Which of the following is the most accurate under the ethics rules?
Maria is a family law attorney whose practice consists mostly of divorce cases. She’s developed a reputation for handling particularly contentious and difficult matters. She often gets referrals from other attorneys who find their clients too difficult to represent.
One of these cases involves Brian, whose wife is divorcing him. Brian is distraught about the divorce, and it has him alternating between belligerence and self-pity. Maria is used to representing this type of client, and she has developed techniques to set boundaries and communicate effectively regarding the purpose of the representation.
One evening, she gets a call from Brian, and he is clearly despondent about the reality that his marriage is about to end. After talking to him for a while, Maria ends the conversation by saying she will talk to him tomorrow. Brian responds by saying “if I’m even here tomorrow. I don’t think I can go on without her.”
Life-and-death questions like this one present some of the most difficult decisions lawyers can face. The primary issue here is client confidentiality. Rule 1.05 of the Texas Disciplinary Rules of Professional Conduct states:
(a) Confidential information includes both privileged information and unprivileged client information. Privileged information refers to the information of a client protected by the lawyer-client privilege of Rule 5.03 of the Texas Rules of Evidence or of Rule 5.03 of the Texas Rules of Criminal Evidence or by the principles of attorney-client privilege governed by Rule 5.01 of the Federal Rules of Evidence for United States Courts and Magistrates. Unprivileged client information means all information relating to a client or furnished by the client, other than privileged information, acquired by the lawyer during the course of or by reason of the representation of the client.
(b) Except as permitted by paragraphs (c) and (d), or as required by paragraphs (e), and (f), a lawyer shall not knowingly:
(1) Reveal confidential information of a client or a former client to:
(i) a person that the client has instructed is not to receive the information; or
(ii) anyone else, other than the client, the clients representatives, or the members, associates, or employees of the lawyers law firm.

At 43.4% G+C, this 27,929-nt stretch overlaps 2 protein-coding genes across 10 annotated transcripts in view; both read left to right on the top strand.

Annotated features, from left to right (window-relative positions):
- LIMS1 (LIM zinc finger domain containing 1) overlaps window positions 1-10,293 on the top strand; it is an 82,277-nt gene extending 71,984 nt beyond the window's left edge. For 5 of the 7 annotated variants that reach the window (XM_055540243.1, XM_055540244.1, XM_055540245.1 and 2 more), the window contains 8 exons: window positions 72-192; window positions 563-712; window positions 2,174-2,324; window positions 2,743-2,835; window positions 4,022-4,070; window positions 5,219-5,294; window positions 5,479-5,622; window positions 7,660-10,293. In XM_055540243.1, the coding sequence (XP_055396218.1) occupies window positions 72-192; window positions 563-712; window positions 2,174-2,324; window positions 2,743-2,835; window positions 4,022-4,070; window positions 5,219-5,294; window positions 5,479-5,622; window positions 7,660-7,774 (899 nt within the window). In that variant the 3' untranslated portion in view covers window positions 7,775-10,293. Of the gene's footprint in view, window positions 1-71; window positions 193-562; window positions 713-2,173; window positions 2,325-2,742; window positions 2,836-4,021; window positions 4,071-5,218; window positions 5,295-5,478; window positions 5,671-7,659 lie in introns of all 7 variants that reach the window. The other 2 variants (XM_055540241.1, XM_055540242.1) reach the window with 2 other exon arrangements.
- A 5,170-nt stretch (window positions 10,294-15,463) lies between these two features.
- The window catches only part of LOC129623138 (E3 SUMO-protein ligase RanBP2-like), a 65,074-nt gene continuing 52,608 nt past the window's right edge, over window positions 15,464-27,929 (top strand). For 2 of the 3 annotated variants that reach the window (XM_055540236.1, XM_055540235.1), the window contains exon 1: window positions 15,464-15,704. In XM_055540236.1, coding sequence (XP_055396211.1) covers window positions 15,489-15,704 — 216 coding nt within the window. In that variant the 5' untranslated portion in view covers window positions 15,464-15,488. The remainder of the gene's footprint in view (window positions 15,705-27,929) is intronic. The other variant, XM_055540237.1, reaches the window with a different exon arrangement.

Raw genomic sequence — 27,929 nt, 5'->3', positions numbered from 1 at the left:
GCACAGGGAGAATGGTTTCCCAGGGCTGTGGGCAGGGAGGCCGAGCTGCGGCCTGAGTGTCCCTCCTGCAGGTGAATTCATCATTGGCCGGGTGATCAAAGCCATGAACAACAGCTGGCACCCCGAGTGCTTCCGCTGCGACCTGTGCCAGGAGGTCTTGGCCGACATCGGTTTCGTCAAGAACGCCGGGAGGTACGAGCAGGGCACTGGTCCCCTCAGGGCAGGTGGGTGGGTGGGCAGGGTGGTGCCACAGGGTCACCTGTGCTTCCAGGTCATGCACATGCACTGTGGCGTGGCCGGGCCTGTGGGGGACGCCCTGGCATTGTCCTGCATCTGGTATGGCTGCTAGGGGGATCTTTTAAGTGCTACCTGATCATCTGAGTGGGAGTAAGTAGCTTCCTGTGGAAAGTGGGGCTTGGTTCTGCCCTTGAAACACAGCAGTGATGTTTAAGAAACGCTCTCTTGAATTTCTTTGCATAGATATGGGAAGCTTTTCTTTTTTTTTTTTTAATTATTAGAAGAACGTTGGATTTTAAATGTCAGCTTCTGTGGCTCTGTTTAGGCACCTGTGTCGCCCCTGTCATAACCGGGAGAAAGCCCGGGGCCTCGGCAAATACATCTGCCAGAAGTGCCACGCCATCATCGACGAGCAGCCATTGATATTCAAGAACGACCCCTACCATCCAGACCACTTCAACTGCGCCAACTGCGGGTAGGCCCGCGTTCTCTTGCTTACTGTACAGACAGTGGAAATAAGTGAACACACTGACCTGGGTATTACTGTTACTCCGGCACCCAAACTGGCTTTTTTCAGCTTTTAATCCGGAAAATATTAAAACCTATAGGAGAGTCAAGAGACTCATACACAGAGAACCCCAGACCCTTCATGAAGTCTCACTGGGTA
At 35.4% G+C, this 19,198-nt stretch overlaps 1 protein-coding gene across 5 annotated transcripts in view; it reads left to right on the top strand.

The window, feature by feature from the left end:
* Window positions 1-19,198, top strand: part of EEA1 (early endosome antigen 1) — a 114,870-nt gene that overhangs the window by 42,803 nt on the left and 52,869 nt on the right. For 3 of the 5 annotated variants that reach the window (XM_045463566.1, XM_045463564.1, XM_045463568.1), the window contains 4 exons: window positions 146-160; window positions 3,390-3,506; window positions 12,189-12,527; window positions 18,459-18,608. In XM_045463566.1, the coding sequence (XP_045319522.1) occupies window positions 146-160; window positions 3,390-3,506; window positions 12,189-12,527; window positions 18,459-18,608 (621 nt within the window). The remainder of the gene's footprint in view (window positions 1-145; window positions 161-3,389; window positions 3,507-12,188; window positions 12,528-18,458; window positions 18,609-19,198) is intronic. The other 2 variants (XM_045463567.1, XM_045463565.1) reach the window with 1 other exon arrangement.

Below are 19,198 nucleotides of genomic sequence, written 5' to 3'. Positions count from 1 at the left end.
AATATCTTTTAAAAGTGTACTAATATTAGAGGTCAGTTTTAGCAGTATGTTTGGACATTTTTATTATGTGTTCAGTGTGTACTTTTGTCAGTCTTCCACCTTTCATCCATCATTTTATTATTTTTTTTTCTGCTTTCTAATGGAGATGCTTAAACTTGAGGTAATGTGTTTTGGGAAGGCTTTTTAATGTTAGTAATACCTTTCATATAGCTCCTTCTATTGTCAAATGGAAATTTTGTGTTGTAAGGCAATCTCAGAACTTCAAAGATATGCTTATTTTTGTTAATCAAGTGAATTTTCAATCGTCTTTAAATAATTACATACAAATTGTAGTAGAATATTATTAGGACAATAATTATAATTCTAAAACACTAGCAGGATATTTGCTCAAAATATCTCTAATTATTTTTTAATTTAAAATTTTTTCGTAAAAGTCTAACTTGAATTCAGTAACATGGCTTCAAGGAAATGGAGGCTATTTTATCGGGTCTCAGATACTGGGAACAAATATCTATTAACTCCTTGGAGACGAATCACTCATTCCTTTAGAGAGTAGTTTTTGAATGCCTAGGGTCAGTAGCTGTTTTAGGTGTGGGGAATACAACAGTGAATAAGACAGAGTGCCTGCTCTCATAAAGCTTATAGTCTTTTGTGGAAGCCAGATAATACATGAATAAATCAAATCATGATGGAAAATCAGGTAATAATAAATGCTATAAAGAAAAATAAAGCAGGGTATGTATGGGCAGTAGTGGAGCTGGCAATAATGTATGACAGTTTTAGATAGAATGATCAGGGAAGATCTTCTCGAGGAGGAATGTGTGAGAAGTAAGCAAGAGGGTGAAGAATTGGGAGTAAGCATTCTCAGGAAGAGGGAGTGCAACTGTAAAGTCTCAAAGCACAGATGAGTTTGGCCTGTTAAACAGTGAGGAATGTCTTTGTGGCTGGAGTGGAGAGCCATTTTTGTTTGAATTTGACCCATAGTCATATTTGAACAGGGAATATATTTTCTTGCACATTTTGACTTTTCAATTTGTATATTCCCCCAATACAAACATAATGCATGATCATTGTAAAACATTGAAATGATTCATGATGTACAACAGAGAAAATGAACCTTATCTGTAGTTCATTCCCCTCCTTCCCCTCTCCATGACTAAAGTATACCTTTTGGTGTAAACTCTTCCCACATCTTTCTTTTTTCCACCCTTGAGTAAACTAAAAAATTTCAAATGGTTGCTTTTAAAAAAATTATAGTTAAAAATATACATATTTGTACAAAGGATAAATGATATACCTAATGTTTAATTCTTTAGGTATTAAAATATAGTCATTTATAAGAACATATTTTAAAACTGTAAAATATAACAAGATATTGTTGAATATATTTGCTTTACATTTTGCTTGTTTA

(2) Use confidential information of a client to the disadvantage of the client unless the client consents after consultations.
(3) Use confidential information of a former client to the disadvantage of the former client after the representation is concluded unless the former client consents after consultation or the confidential information has become generally known.
(4) Use privileged information of a client for the advantage of the lawyer or of a third person, unless the client consents after consultation.
Rule 1.05(a) states that “[u]nprivileged client information” is defined as “all information relating to a client or furnished by the client, other than privileged information, acquired by the lawyer during the course of or by reason of the representation of the client.” Rule 1.05(b) prohibits the disclosure of any confidential information to any third party without the client’s permission, except for employees of the attorney’s law firm.
So does this mean that even a client’s suggestion that he may take his own life cannot be revealed?
Fortunately, the Texas Disciplinary Rules of Professional Conduct were recently amended to address this specific situation. New Rule 1.05(b)(10) was added to permit a states that a lawyer “may reveal confidential information . . . [w]hen the lawyer has reason to believe it is necessary to do so in order to prevent the client from dying by suicide.” Note that the Rule uses the term “may” instead of “must,” meaning the rule is permissive and not mandatory. The best response is D.